The Commission launched today the so-called ‘Clean Fuel for Transport Package’. This consist of a Communication on a European alternative fuels strategy and a proposed Directive on the deployment of alternative fuels infrastructure.
An accompanying document describes the action plan for the development of LNG in shipping. The package addresses all transport modes and its overall aim is to diminish Europe’s dependency on oil for its mobility and transport.
For maritime transport, the legislative package focuses on the development of Liquified Natural Gas (LNG) infrastructure and the promotion of shore side electricity for vessels at berth.
Within the proposed Directive, the Commission introduces an obligation for TEN-T core seaports to be equipped by 2020 with publicly accessible LNG refueling points for both maritime and inland waterway transport. A similar obligation is introduced for core inland ports by 2025. In addition, the Commission introduces a more generic requirement for ports to be equipped with shore side electricity installations for waterborne vessels, provided this would be cost-effective and effectively lead to environmental benefits.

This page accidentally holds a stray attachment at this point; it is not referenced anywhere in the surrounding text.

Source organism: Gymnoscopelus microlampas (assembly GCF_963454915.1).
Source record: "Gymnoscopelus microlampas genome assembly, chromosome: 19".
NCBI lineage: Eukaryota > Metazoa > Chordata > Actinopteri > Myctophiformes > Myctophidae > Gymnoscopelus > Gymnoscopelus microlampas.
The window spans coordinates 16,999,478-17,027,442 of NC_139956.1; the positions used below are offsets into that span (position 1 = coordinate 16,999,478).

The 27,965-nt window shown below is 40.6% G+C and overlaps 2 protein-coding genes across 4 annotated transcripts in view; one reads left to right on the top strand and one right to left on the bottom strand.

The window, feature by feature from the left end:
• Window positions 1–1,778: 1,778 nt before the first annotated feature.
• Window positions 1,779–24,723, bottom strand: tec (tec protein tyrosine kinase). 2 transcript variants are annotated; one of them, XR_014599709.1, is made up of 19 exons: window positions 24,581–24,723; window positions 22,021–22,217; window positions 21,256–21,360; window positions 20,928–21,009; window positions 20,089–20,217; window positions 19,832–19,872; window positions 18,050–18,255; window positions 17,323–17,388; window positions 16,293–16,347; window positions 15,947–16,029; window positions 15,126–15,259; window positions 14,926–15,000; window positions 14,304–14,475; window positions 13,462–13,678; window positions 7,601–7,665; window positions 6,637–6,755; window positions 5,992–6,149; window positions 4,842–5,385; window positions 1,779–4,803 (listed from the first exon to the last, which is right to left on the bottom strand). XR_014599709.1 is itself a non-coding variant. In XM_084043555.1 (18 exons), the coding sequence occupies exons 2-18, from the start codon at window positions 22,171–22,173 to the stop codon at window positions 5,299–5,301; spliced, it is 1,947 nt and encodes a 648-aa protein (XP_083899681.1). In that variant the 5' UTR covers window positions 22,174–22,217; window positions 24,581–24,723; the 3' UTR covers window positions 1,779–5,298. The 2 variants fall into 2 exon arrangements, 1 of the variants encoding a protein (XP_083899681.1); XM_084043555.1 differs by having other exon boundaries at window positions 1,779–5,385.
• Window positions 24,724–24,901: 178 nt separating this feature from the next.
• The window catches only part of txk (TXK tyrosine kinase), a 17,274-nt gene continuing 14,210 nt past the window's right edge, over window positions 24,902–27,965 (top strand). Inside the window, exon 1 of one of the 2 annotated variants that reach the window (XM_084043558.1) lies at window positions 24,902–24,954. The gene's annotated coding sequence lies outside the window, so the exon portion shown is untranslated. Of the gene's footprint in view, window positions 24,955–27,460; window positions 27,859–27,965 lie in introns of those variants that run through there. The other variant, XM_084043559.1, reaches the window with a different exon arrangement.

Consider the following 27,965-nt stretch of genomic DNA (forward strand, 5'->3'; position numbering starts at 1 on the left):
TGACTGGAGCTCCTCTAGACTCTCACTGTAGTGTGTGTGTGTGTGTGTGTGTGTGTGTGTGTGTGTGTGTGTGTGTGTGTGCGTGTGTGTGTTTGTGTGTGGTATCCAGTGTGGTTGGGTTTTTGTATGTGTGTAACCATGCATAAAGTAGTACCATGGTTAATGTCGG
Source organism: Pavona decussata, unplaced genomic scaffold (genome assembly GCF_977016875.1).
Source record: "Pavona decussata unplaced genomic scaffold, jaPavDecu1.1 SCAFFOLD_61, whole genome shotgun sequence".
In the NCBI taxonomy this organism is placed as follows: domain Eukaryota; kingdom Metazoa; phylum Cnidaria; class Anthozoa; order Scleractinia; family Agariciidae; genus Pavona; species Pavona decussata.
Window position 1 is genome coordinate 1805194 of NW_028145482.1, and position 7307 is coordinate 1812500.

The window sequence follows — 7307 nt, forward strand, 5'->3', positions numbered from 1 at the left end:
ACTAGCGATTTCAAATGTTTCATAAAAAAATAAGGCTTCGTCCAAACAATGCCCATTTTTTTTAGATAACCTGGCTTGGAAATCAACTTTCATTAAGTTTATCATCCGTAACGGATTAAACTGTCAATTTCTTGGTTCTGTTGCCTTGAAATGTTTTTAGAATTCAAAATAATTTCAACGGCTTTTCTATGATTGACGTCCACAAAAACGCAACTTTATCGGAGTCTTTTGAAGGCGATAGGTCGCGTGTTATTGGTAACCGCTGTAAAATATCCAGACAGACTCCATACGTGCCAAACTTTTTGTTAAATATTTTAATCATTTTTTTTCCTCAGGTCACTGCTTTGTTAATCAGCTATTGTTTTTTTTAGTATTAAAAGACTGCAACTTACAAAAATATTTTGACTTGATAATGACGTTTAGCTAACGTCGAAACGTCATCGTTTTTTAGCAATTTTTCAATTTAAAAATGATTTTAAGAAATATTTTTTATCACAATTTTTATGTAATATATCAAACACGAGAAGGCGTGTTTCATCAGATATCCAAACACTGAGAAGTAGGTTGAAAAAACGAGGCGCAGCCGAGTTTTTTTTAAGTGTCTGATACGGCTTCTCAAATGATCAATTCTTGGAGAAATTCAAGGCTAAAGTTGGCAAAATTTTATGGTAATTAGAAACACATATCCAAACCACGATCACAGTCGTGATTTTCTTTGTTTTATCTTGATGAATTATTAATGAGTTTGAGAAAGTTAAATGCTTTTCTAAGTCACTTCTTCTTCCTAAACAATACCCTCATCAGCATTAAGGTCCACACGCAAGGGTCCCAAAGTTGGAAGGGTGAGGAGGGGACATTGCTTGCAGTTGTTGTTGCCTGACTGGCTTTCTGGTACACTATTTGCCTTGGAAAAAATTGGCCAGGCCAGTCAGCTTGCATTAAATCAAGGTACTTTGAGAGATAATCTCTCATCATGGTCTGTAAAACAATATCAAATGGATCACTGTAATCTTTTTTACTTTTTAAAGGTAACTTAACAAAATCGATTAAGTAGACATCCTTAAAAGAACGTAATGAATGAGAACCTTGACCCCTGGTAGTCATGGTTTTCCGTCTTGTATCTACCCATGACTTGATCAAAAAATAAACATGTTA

ESPO supports the development of LNG as a viable and green alternative fuel for ships and acknowledges that shore side electricity for vessels at berth is one of the potential solutions to address local air quality challenges in ports. ESPO therefore welcomes the fact that funding would be made available through the TEN-T calls for the further development of such projects.
ESPO however doubts whether imposing LNG refueling infrastructure in all TEN-T core ports would be appropriate, since there may not be a market for it in all of those ports, whereas there could be a market in other, non-core ports. “We believe that LNG refueling points should be developed in those ports where this actually makes sense”, said ESPO Secretary General Patrick Verhoeven, “We are concerned that imposing the development of EU co-funded LNG infrastructure in all core ports may in certain cases lead to the development of largely unused or underused facilities.”
In addition, ESPO considers that alternative solutions to the development of LNG and shore side electricity are and will become increasingly available in the near future. While fully supporting the aim of improving the environmental performance of maritime transport, ESPO believes that there are not‘silver bullet’ type of solutions and that, therefore, a closer examination of the actual needs of individual ports is necessary.